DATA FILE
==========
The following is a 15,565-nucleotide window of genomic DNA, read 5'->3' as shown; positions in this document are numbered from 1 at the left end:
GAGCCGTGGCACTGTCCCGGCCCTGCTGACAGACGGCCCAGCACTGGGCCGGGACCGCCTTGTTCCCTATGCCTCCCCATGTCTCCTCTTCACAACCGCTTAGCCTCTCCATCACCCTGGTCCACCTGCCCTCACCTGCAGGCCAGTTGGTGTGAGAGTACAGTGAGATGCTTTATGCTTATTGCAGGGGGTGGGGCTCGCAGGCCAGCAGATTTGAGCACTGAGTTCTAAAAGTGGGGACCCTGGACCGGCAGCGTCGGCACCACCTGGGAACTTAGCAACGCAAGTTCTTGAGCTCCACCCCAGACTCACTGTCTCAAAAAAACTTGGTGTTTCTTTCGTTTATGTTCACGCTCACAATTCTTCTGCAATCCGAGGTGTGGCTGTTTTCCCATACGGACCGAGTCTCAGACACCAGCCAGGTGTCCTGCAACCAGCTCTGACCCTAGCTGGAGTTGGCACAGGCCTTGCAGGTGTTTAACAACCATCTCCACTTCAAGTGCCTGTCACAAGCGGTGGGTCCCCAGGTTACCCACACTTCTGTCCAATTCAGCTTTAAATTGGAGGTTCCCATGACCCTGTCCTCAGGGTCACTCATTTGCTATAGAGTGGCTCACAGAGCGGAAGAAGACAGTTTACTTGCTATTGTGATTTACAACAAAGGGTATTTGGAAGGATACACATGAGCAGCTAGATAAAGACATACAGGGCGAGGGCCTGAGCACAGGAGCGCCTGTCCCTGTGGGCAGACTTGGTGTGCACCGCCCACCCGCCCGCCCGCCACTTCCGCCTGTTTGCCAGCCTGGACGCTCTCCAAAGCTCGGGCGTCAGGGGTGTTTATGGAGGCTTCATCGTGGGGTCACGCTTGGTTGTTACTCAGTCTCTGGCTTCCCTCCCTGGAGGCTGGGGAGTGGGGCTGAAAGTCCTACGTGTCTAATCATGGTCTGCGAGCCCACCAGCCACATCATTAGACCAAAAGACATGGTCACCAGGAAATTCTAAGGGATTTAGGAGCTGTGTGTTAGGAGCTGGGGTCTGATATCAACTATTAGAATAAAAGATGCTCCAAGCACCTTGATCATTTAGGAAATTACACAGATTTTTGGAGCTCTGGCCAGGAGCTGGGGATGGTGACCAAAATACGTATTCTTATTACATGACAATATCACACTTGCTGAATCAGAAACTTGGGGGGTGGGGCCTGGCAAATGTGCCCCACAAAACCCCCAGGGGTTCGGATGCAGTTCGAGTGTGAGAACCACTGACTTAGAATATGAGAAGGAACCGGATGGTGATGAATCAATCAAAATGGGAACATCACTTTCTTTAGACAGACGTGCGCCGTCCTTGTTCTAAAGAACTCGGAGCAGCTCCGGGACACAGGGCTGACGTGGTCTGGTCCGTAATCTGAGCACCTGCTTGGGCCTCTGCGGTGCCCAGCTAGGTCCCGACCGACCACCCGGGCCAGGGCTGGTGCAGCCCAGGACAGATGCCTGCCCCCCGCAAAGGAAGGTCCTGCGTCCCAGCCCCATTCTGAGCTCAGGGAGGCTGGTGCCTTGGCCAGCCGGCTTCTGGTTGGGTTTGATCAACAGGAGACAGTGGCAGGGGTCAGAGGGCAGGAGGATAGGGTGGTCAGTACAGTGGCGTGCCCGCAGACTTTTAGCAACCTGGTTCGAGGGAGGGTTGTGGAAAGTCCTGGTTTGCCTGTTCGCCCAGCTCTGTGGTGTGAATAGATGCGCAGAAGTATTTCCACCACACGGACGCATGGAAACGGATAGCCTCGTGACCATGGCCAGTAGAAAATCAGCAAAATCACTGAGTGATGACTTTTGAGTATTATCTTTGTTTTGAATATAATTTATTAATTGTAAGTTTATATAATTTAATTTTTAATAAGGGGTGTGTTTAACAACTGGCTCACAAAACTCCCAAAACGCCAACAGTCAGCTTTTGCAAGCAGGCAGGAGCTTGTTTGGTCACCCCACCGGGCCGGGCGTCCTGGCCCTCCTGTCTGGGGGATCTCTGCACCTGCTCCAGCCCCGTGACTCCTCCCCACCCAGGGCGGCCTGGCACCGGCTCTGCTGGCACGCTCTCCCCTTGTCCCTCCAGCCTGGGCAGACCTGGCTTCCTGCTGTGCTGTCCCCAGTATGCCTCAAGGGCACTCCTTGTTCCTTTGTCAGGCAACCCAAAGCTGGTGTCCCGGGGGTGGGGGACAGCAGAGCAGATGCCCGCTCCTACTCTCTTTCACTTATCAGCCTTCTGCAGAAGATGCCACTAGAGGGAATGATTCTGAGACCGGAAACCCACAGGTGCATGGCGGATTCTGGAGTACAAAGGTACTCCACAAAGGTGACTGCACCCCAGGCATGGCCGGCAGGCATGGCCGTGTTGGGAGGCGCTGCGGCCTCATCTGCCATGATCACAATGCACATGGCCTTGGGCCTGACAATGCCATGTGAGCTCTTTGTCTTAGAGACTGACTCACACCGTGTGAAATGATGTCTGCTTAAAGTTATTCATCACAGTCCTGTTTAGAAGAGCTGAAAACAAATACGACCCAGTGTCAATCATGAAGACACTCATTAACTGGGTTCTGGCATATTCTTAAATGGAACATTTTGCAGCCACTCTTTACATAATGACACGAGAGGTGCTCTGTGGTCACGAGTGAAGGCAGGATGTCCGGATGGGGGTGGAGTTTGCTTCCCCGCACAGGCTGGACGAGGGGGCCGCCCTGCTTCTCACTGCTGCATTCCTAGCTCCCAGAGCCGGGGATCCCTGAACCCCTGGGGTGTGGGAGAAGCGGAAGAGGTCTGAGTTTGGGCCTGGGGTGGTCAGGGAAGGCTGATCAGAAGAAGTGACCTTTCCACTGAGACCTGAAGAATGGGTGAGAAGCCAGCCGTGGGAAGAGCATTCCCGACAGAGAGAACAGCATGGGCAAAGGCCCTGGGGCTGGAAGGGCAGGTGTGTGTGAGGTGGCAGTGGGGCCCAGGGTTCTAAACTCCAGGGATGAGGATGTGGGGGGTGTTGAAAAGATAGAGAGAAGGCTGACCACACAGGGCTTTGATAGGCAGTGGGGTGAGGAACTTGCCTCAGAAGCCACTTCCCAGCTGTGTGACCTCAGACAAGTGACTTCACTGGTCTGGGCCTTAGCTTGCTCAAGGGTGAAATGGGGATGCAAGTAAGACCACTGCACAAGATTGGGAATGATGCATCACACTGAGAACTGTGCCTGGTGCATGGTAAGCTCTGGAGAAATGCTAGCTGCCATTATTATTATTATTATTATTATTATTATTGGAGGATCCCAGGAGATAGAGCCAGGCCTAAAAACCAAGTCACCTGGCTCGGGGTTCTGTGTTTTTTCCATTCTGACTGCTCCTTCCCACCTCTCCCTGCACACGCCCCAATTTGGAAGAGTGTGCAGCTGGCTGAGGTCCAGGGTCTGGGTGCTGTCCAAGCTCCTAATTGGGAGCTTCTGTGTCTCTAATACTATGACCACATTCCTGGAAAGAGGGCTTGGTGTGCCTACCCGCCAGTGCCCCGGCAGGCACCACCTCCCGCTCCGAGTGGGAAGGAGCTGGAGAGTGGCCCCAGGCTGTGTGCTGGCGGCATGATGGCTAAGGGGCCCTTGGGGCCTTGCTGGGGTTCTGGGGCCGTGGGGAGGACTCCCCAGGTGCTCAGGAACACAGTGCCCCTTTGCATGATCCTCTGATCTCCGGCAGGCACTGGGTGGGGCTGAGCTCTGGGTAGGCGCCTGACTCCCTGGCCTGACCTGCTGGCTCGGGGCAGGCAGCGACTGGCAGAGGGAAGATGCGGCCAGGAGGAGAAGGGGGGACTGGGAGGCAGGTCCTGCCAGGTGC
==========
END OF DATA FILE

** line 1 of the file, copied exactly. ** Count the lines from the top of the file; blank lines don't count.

The following is a 15,565-nucleotide window of genomic DNA, read 5'->3' as shown; positions in this document are numbered from 1 at the left end: